The only advantage of the 100-400 is the range in focal lengths, but getting the 300mm for the same price is too good to give up and ill have to use my legs more.
you will not be disappointed. just got back from a hike and shot some abstract landscape with it, hoping they come out as my mind is hoping.
 

bbarnett51

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For an extremely versatile and affordable option, don’t forget about the m.zuiko 50-200 2.8-3.5. With the 1.4x you have 560mm and it’s damn sharp. I find this lens to be my most versatile. I use it for portraits, sports, and wildlife. I have owned both versions of this lens, the SWD and non SWD ED. The ED is significantly better. It’s sharper wide open, better bokeh (not the ugly nervous bokeh I had with thE SWD). The only difference is focusing. I find it acquires focus about as fast BUT if you miss doll focus it sounds like a garbage truck and hunts. Its not bad and. Doesn’t hinder my shooting most of the time.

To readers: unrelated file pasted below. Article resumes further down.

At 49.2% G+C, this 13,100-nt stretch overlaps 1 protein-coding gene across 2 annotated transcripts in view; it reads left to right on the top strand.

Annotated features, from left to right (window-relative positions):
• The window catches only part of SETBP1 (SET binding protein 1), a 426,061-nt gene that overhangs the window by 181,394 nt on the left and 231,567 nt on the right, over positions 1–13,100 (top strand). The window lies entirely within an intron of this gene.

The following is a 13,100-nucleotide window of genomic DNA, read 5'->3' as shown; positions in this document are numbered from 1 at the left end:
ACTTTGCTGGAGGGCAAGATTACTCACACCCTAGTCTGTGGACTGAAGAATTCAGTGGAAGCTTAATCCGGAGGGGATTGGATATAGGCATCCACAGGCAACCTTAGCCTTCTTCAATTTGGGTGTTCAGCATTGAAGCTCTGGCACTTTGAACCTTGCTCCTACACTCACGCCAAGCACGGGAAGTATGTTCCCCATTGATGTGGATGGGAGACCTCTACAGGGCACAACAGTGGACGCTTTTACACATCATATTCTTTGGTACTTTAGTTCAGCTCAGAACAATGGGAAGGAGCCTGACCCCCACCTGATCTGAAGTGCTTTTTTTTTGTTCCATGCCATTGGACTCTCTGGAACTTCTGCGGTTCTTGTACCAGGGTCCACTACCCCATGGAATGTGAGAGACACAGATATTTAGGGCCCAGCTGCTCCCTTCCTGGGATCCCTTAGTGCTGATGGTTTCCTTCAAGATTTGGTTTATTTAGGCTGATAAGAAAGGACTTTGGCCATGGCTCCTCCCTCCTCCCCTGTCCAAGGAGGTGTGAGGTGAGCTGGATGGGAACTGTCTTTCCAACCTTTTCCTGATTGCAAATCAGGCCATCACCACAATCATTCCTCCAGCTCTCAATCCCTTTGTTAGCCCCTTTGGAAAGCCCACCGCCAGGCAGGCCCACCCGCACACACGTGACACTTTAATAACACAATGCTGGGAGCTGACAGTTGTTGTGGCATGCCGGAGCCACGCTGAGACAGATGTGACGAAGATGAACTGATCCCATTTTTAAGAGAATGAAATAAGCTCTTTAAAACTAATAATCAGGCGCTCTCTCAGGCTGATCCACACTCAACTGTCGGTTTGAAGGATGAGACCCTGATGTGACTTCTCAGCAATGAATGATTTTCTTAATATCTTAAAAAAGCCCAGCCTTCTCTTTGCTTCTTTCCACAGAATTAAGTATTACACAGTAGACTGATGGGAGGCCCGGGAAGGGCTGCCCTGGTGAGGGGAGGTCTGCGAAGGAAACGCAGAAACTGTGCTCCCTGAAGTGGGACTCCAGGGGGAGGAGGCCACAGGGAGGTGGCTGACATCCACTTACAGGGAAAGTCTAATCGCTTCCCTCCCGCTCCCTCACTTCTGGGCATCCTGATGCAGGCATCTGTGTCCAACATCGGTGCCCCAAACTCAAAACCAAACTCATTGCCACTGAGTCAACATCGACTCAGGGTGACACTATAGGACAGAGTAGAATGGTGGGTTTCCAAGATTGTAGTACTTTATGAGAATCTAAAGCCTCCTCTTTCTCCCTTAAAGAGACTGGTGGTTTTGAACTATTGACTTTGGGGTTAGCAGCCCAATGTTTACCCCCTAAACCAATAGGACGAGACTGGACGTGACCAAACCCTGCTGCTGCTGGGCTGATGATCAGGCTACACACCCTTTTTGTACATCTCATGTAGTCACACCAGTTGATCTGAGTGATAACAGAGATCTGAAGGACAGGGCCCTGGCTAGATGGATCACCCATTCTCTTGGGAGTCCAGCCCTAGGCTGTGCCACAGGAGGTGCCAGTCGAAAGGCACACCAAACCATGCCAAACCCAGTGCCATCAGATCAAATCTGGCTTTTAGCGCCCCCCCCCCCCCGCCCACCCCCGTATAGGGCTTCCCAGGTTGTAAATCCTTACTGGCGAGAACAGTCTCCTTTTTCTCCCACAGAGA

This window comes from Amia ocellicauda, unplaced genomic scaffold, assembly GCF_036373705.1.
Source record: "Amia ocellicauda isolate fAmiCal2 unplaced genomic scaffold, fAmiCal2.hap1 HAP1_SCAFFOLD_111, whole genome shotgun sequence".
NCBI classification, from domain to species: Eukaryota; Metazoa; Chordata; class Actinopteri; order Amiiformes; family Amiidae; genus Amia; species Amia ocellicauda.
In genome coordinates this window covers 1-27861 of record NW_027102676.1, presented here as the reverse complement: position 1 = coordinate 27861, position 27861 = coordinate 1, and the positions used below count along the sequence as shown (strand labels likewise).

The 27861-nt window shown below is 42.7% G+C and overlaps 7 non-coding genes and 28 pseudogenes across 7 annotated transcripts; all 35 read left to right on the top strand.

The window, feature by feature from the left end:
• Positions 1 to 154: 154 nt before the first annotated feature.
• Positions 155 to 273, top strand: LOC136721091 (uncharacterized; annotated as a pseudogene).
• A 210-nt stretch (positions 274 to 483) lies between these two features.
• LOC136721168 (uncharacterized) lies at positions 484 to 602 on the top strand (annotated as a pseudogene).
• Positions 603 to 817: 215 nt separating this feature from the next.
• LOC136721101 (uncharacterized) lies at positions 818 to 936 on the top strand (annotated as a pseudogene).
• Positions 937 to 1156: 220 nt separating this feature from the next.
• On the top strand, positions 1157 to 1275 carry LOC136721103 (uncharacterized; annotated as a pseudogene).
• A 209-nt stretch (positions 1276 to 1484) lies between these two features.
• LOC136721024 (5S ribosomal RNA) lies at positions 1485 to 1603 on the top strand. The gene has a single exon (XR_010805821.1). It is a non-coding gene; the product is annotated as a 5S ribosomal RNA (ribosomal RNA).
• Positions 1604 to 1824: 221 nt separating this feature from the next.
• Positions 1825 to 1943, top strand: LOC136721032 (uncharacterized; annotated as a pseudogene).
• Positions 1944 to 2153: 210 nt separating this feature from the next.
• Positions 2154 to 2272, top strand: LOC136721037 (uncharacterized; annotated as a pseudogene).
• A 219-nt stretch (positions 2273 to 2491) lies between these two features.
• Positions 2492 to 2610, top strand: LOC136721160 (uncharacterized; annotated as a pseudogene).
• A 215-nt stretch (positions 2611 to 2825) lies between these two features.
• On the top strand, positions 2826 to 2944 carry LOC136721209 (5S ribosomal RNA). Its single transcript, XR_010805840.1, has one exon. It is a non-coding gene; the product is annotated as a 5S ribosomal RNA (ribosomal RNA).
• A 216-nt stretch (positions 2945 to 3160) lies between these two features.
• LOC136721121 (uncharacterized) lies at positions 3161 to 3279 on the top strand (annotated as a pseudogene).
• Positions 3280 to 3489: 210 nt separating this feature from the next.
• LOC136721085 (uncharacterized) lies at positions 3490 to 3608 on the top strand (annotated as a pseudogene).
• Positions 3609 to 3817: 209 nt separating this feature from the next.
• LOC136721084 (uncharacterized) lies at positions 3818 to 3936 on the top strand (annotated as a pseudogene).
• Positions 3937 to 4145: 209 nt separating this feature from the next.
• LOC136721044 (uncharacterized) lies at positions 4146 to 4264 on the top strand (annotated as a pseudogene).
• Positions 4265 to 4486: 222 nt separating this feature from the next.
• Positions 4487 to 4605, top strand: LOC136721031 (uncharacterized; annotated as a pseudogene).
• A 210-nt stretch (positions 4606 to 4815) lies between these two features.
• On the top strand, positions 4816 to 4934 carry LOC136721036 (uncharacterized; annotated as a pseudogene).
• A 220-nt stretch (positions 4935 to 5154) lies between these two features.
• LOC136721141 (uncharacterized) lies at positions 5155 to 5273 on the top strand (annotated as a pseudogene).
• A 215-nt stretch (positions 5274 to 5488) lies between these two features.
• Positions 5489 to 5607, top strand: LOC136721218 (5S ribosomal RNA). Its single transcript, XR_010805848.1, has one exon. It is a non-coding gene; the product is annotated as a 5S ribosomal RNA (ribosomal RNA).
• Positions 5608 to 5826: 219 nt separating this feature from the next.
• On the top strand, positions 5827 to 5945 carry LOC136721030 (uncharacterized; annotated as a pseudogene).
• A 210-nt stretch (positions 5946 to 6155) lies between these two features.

For portraits it’s very pleasing and the compression makes for nice bokeh. These certainly aren’t my best efforts but they show the bokeh and how it handles back light.
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mrjoemorgan

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Beautiful shots. You need an adaptor for those lenses, right? How do they impact focus etc?
 

bbarnett51

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Beautiful shots. You need an adaptor for those lenses, right? How do they impact focus etc?
I use the Olympus mmf-3 and focus on the em1mkii is great. Again the only time it’s an issue is when it racks focus andbit will hunt. This happens on birds in flight more than anything else. It acquires focus relatively fast. I’m skeptical that the 40-150 2.8 with 2x is as sharp as the 50-200 with 1.4. If it is, then I might go that route.